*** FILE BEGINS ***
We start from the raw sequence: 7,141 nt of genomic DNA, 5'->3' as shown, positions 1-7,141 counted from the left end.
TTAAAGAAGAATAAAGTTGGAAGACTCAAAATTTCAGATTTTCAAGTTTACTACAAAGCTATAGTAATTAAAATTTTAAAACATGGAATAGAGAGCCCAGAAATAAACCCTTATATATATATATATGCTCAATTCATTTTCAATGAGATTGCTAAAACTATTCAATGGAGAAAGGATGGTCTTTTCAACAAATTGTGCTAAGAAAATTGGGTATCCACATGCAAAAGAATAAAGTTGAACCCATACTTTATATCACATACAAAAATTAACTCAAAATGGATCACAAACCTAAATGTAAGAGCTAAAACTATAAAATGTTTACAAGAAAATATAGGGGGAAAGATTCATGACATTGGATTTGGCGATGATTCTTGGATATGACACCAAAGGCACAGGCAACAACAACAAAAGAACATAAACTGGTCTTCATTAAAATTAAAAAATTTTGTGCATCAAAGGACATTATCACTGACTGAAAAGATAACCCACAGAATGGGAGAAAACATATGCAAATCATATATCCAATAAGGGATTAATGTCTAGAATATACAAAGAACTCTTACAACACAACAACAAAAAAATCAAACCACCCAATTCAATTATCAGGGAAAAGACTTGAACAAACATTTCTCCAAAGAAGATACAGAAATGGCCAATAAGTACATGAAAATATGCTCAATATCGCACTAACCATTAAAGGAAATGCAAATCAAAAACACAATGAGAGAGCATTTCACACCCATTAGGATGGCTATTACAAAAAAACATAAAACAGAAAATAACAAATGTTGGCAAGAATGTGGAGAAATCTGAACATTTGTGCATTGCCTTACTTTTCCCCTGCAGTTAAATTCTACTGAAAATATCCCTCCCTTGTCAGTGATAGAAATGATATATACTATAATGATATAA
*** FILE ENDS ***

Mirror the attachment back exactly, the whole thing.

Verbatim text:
We start from the raw sequence: 7,141 nt of genomic DNA, 5'->3' as shown, positions 1-7,141 counted from the left end.
TTAAAGAAGAATAAAGTTGGAAGACTCAAAATTTCAGATTTTCAAGTTTACTACAAAGCTATAGTAATTAAAATTTTAAAACATGGAATAGAGAGCCCAGAAATAAACCCTTATATATATATATATGCTCAATTCATTTTCAATGAGATTGCTAAAACTATTCAATGGAGAAAGGATGGTCTTTTCAACAAATTGTGCTAAGAAAATTGGGTATCCACATGCAAAAGAATAAAGTTGAACCCATACTTTATATCACATACAAAAATTAACTCAAAATGGATCACAAACCTAAATGTAAGAGCTAAAACTATAAAATGTTTACAAGAAAATATAGGGGGAAAGATTCATGACATTGGATTTGGCGATGATTCTTGGATATGACACCAAAGGCACAGGCAACAACAACAAAAGAACATAAACTGGTCTTCATTAAAATTAAAAAATTTTGTGCATCAAAGGACATTATCACTGACTGAAAAGATAACCCACAGAATGGGAGAAAACATATGCAAATCATATATCCAATAAGGGATTAATGTCTAGAATATACAAAGAACTCTTACAACACAACAACAAAAAAATCAAACCACCCAATTCAATTATCAGGGAAAAGACTTGAACAAACATTTCTCCAAAGAAGATACAGAAATGGCCAATAAGTACATGAAAATATGCTCAATATCGCACTAACCATTAAAGGAAATGCAAATCAAAAACACAATGAGAGAGCATTTCACACCCATTAGGATGGCTATTACAAAAAAACATAAAACAGAAAATAACAAATGTTGGCAAGAATGTGGAGAAATCTGAACATTTGTGCATTGCCTTACTTTTCCCCTGCAGTTAAATTCTACTGAAAATATCCCTCCCTTGTCAGTGATAGAAATGATATATACTATAATGATATAA